4) You have a search for a senior executive position that you just created. When an executive search falls outside your area of expertise, a recruiting firm can plug the knowledge gap with their domain know-how. This might be why specialist recruiters have grown in importance and prestige – and why these are some of the most sought after talent hounds in the field today. “It is critically important to bring a depth of knowledge and insight into any space that recruiters work within,” said Mike Bergen, managing partner and human resource global practice leader for Allegis Partners U.S. For him, that means bringing market intelligence and thought leadership from the expansive HR field to every project he works on and completes for clients. “Our job is to help our clients, at times, challenge their own thinking and status quo by sharing trends and best practices,” he said. That is the best reason why specialist recruiters are in big demand. For the latest news and updates on Allegis Partners, visit their Industry Media Center profile page.

5) You have to replace an under-performing executive while he is still in the role. For companies that need to line up a replacement while a senior executive remains in the role, search firms offer a much-needed veil of secrecy. “Trust and confidence are key elements to a successful search partnership,” said Dale Jones, chief executive officer of Diversified Search. Sometimes companies need to take recruiters into a higher level of confidentiality in order to meet their special requirements, he noted. “A quiet phase for finding the right leader gives the client and search firm the chance to calibrate on the key must-haves in a search.” While a veil of secrecy is needed on occasions, he added, “we must also move to trust and transparency.” For the latest news and updates on Diversified Search, visit their Industry Media Center profile page.

6) You have to recruit from a target company with which your company has good relationships. If you need to recruit top executive talent from partner companies with which your organization does business, or even from direct rivals which is often the case, the confidentiality that search firms offer helps avoid ruffling feathers. According to leadership advisor Marlin Hawk, one fourth of American businesses have experienced a surge in talent raids, but most companies have done nothing about protecting themselves. In fact, 54 percent are virtually defenseless against corporate poaching, according to a recent study by the firm. All indications are that the problem isn’t going away anytime soon. Some may be skeptical about search firms working to protect client companies against talent raiders when as often as not they are the ones aggressively trying to lure away top talent. And though Mark Oppenheimer, Marlin Hawk’s chief innovation officer, agreed that executive recruitment firms campaigning for talent retention might seem hypocritical, that’s not necessarily the case. “We genuinely want to protect the great hires we make for our clients,” he said. “That’s why we make such a big deal about preparing to onboard candidates and integrating them post-placement. In our role, we talk to a broad range of candidates and gain valuable insights into why people want to stay with their current company or move on. We can’t work miracles, but we can bring our insights to the table and partner with clients in developing strategies to maximize executive talent retention.” Now that’s service. For the latest news and updates on Marlin Hawk, visit their Industry Media Center profile page.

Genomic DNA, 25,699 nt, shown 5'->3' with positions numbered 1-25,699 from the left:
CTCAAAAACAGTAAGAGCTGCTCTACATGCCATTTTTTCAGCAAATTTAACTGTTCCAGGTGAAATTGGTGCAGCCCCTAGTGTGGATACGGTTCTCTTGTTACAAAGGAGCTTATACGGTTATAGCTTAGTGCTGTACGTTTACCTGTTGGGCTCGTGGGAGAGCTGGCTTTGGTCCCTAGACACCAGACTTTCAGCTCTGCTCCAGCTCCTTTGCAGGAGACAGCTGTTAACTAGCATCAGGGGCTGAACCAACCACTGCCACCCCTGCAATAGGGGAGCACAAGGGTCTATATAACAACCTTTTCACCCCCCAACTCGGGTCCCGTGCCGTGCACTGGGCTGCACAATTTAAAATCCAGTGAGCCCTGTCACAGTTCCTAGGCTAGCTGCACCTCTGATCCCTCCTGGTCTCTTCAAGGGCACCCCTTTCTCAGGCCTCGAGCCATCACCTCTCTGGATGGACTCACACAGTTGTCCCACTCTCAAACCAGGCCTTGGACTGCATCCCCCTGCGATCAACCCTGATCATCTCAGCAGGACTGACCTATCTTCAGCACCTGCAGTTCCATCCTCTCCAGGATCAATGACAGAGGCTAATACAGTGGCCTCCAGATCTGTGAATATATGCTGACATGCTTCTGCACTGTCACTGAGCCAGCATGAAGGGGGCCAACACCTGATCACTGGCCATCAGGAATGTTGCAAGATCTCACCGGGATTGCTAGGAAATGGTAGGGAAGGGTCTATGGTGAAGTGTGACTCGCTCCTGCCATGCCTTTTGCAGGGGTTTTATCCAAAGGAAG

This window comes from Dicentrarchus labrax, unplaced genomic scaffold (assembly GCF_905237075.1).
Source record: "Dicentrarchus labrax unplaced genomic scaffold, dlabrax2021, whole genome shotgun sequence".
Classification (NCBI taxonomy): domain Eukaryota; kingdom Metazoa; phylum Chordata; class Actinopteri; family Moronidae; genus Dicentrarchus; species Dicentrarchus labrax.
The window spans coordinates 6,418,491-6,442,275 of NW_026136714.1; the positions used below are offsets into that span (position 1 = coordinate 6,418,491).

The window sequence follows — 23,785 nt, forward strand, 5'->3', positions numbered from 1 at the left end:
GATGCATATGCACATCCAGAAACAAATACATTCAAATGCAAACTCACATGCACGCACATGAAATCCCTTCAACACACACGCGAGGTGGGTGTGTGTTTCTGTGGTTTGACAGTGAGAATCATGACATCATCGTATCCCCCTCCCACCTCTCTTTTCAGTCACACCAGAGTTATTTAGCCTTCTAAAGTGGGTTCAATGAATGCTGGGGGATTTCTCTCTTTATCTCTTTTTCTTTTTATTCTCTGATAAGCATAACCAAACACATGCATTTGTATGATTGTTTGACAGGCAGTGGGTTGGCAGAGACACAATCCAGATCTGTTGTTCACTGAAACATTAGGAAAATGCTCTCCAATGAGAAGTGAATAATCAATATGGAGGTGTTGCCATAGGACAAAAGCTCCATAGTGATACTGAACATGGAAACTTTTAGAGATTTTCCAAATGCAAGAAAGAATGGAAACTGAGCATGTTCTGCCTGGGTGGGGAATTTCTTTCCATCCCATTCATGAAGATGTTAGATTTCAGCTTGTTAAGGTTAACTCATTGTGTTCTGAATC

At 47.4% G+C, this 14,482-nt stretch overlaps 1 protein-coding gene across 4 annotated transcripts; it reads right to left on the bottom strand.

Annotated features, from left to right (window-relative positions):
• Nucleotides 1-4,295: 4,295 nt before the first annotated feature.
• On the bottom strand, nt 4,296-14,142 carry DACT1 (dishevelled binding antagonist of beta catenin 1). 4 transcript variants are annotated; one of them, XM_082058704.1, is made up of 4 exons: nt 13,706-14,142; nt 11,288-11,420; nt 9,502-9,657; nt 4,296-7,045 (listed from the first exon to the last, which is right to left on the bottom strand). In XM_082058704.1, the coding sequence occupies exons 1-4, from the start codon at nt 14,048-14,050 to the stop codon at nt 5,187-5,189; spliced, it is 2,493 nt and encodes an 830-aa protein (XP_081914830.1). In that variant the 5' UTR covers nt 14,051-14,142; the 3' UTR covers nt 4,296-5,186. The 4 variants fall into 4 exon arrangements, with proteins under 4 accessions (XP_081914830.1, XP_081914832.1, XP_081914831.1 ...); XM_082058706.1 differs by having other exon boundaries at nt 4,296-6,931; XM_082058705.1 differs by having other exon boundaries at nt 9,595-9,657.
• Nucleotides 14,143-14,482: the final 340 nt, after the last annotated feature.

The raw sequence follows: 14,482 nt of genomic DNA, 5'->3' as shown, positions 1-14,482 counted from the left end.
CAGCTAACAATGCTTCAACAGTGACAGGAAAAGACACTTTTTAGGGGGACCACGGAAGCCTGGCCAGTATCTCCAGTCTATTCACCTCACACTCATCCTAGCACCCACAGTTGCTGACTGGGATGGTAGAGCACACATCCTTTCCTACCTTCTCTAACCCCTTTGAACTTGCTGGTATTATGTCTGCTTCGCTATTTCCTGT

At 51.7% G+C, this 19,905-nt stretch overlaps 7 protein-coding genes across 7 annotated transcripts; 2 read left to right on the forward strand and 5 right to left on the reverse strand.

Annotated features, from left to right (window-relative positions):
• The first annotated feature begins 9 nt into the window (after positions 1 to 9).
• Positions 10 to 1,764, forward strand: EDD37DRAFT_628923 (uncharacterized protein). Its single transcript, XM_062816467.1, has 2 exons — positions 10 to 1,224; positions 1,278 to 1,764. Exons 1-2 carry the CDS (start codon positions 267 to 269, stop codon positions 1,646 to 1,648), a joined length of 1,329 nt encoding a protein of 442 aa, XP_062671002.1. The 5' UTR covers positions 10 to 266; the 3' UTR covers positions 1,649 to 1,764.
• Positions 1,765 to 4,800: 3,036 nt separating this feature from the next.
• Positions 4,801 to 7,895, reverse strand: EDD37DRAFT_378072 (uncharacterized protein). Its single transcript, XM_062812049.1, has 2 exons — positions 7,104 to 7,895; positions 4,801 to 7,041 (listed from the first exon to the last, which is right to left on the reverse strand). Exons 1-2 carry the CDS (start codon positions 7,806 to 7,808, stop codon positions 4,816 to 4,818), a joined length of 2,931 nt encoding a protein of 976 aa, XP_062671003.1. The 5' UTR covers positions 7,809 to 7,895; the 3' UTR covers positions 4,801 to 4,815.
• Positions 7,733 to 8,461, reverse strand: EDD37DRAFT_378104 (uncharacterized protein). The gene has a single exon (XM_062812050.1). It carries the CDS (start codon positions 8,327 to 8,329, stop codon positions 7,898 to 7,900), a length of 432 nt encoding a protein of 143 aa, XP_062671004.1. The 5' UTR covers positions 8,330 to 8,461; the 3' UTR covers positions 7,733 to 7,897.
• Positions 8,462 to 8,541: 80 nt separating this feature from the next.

7) Your senior leadership team lacks diversity. Because not all backgrounds of candidates are well-represented at the senior executive levels, search firms can help level the playing field by conducting original research to ensure equal opportunity for all candidates. “Large numbers of companies are not informed on the diversity of senior level professionals that exists in the workforce,” said Milton Hall, president and CEO of Human Capital Consultants LLC. Consider this, he said: “Less than two years ago, 37, or about seven percent, of Fortune 500 companies were led by minorities, while 463, or 93 percent, were white male led.” But, he noted, more than one million people of color hold at least a Master’s Degree. “Clearly, the talent pool is chock full of qualified, ready candidates of color to fill senior level positions.” Executive search firms, he said, often underestimate the power that’s at their disposal, and those who do provide a disservice to the companies handing them hiring mandates. The very best recruiters are those that can scale every network and access every talent pool available – and check their unconscious bias at the door. For the latest news and updates on Human Capital Consultants, visit their Industry Media Center profile page.

8) You lack internal bench strength and have few successors to your senior executives. If you sense a key executive might be on the verge of leaving or that you could benefit from top-grading, a succession bench might help you tee up executive hires in advance of need. Three quarters of HR leaders in a recent poll identified leadership succession as their primary internal challenge. And it is at the very top of companies where succession planning can, and often does, go lacking. “My advice for every company is to be prepared,” said Russell S. Reynolds Jr., founding chairman of RSR Partners, a leading board and executive search firm based in Greenwich, Conn. Mr. Reynolds said that beyond fiduciary and human resource reasons, it is simply good business sense to “know who your successor is at all times.” Proper corporate governance, he added, warrants that boards and sitting chief executives be “very close on the issue” and have a confidential succession game plan in place at all times. “One has to assume that things can go wrong, and they often do,” he said. “Any good CEO or board chairman worries about this and has a plan.” A good search firm, he added, can of course be a huge help.